MUMBAI: A new set of guidelines on how to manage diabetes has started a controversy in the medical community. The new global norms for diabetes aim to replace the ones that have been in place for over three decades.
Practitioners in the Indian medical community feel that the guidelines which propose relaxing blood sugar levels, will not only lead to complications, but will also be a factor that creates confusion. The doctors have advised that these rules be ignored for India.
According to International Diabetes Federation, India recorded over 72 million cases of diabetes in 2017. The new guidelines speak about relaxing the long-term blood sugar target, hemoglobin A1C (HbA1c), which gives an estimate of a person’s blood sugar level over the past few months, with the help of a test.
Usually, an HbA1c of 6.5 per cent implies diabetes. According to American College of Physicians, clinicals should aim to achieve an HbA1c level between 7 per cent and 8 per cent in the cases of type 2 diabetes. This is against the traditional guidelines that state an HbA1c of 6.5 per cent is fine.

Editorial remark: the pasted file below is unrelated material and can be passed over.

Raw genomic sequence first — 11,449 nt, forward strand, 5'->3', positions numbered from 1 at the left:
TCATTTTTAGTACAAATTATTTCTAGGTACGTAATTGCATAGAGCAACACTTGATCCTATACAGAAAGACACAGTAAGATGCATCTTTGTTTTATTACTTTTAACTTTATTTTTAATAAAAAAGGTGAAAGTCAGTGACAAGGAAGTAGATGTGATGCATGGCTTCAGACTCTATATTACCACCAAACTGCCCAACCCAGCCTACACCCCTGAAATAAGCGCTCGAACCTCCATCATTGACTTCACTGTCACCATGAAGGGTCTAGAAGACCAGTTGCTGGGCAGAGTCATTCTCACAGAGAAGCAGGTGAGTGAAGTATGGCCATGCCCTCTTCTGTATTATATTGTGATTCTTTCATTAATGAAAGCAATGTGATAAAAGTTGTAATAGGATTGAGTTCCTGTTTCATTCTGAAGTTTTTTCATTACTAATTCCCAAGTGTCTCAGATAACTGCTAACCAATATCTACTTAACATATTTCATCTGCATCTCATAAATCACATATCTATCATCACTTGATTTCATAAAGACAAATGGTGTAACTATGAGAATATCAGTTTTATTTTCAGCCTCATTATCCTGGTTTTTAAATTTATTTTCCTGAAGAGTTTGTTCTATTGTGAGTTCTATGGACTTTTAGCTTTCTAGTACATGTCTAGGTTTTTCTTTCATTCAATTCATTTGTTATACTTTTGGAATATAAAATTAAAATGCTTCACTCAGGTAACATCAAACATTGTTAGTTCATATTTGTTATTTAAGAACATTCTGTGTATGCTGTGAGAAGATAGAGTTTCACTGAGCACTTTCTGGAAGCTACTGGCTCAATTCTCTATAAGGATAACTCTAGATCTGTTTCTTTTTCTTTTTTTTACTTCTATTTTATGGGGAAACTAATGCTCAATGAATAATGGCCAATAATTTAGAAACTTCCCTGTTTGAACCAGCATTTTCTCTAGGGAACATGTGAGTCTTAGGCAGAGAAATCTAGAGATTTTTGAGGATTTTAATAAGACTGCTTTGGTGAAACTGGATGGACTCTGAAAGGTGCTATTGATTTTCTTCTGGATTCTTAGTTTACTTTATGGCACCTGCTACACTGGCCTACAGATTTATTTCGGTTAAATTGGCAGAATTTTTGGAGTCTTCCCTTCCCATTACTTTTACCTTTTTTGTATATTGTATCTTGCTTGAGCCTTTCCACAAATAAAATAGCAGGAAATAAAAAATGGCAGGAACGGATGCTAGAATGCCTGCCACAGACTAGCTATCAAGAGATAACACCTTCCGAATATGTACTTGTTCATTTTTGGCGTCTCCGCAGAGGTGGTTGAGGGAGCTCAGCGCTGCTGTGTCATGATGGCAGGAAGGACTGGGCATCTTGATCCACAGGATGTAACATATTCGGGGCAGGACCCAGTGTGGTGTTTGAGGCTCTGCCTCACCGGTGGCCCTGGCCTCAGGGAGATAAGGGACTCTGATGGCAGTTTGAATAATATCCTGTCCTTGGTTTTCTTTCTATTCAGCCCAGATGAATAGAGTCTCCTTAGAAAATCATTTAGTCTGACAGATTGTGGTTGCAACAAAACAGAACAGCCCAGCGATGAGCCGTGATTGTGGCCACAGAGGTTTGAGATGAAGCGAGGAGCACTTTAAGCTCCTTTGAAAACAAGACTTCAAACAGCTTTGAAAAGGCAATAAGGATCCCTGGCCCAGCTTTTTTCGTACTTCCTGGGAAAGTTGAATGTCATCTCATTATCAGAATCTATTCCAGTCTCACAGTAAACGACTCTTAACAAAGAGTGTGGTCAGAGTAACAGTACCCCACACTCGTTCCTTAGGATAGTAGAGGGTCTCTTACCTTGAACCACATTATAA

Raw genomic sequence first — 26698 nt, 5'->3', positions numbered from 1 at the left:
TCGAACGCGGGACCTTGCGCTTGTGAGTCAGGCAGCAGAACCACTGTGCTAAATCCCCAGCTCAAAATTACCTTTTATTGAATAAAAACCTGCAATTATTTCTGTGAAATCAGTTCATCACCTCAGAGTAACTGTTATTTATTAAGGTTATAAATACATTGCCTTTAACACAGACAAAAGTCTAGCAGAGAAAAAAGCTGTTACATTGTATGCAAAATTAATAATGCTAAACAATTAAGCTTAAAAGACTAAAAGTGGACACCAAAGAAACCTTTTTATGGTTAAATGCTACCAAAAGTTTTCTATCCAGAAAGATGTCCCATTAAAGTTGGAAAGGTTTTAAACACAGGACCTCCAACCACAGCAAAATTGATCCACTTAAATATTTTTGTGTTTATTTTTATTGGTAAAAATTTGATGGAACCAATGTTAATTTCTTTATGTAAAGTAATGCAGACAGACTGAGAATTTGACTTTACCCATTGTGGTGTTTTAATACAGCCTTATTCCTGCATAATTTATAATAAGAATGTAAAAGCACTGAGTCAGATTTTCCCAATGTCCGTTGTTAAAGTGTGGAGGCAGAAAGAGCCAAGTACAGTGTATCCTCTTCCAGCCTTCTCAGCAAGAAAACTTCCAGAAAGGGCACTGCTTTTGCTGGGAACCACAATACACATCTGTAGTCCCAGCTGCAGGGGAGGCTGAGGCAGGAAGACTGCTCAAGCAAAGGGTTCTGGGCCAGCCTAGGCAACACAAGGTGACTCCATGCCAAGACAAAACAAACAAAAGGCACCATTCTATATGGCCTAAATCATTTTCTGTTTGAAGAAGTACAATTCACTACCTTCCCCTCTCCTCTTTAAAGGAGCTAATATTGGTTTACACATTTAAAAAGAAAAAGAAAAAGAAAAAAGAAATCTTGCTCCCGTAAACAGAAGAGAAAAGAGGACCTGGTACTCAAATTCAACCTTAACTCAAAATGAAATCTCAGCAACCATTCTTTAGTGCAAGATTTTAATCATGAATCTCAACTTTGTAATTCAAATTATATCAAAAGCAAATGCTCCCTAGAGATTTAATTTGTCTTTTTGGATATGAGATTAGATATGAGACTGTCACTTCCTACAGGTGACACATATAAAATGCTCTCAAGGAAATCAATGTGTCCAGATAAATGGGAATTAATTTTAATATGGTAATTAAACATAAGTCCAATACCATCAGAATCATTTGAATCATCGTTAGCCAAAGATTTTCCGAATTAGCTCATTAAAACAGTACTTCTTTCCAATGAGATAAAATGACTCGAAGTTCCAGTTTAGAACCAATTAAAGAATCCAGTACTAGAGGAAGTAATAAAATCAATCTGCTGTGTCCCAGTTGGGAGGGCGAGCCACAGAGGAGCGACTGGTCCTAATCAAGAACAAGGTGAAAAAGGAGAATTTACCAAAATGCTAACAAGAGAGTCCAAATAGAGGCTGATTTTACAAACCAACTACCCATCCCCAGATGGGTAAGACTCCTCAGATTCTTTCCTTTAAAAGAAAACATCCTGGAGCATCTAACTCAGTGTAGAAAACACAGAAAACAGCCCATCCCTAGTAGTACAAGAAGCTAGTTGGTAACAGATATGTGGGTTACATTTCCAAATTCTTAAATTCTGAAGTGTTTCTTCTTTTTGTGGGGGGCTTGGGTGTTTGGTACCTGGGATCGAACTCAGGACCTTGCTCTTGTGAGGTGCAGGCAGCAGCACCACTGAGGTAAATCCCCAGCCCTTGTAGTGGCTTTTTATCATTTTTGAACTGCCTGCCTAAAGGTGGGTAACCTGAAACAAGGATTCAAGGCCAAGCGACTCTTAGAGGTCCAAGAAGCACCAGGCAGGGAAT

The new recommendation is the cause of conflict in the views between physicians and doctors, with a few organizations opposing it entirely.
Indian doctors say that the new global norms for diabetes should not be abided. Diabetes in India is more aggressive compared to other parts of the world, and the guidelines have been laid out by three bodies — ICMR (Indian Council of Medical Research), RSDDI (Research Society for the Study of Diabetes in India) and API (Association of Physicians of India).
Anoop Misra chairman of Delhi-based Fortis-C-DOC (Centre of Excellence for Diabetes, Metabolic Diseases and Endocrinology) stated, “In reality, Indian physicians continue to follow US-based guidelines, hence ACP guidelines may have substantial impact in India. If blood sugar control is loosened (as advised by ACP), more patients in India will suffer from complications, the burden of which is already high. We should ignore these, and stick to previous time-tested glycosylated hemoglobin limit of control of 7%.”